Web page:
Although the U.S. men’s national soccer team failed to qualify for the 2018 World Cup, fans around the globe of “the beautiful game” know there is still a lot to look forward to as 32 teams vie to lift the victor’s trophy. LMU men’s soccer coach, who himself wore the U.S. shirt on the biggest soccer stage, gives his thoughts about what to watch for in this year’s Copa Mundial.
Voters and candidates make surprising decisions that only begin to make sense when we understand that our choices are often rooted in psychological biases. And beyond the decisions that political actors make, random events often occur and help determine whom we elect. The most predictable part of our elections is that the unpredictable will happen.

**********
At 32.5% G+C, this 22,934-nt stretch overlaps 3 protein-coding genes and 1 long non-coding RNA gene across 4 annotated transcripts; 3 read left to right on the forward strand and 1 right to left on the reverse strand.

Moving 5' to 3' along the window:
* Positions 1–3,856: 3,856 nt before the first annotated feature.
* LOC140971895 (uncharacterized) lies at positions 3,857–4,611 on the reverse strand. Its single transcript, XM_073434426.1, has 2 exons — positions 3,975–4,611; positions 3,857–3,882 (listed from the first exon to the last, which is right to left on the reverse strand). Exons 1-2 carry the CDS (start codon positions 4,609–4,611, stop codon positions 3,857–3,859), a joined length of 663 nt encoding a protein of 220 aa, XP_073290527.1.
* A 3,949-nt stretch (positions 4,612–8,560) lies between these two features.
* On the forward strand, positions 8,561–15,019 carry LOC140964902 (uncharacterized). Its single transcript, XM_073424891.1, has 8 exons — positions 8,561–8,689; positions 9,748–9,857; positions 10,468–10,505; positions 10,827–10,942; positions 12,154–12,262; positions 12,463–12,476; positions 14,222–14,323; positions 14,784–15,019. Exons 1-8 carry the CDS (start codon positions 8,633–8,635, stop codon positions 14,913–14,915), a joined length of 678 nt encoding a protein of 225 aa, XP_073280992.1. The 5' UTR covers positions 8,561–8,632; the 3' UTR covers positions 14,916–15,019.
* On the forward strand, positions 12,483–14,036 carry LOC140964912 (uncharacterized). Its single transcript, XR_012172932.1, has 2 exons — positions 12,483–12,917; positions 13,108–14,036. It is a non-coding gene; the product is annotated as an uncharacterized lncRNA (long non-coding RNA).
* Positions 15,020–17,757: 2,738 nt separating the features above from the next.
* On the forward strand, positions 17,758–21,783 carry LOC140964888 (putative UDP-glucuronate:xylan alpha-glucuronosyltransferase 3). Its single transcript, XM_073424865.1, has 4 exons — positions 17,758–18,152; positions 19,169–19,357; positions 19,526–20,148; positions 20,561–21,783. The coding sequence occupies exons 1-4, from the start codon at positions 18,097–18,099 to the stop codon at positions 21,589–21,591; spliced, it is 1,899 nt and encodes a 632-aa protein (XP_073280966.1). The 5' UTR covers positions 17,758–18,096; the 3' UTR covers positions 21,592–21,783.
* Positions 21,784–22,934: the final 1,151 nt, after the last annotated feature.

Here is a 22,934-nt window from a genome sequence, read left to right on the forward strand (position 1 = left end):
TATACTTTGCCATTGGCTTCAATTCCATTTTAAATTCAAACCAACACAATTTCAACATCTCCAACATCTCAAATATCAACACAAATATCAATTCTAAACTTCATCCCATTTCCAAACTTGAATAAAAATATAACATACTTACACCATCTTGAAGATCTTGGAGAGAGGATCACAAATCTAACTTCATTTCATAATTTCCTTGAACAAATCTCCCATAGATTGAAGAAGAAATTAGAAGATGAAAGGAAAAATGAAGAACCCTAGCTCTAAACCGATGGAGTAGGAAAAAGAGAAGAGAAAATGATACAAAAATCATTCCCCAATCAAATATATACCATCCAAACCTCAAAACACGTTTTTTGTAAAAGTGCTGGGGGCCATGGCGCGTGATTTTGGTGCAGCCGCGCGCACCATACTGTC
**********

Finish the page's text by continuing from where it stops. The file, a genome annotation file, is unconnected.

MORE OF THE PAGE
Access to the right to vote in the United States has long been contentious, and it has been conditioned on everything from property to race and gender. In recent years, states have passed or introduced legislation that some say is intended to restrict voter access, including photo ID requirements, proof of citizenship and limits on early voting. We asked Christopher Shortell ’97, a professor of political science, for a guide to some of the milestones in U.S. voting rights history.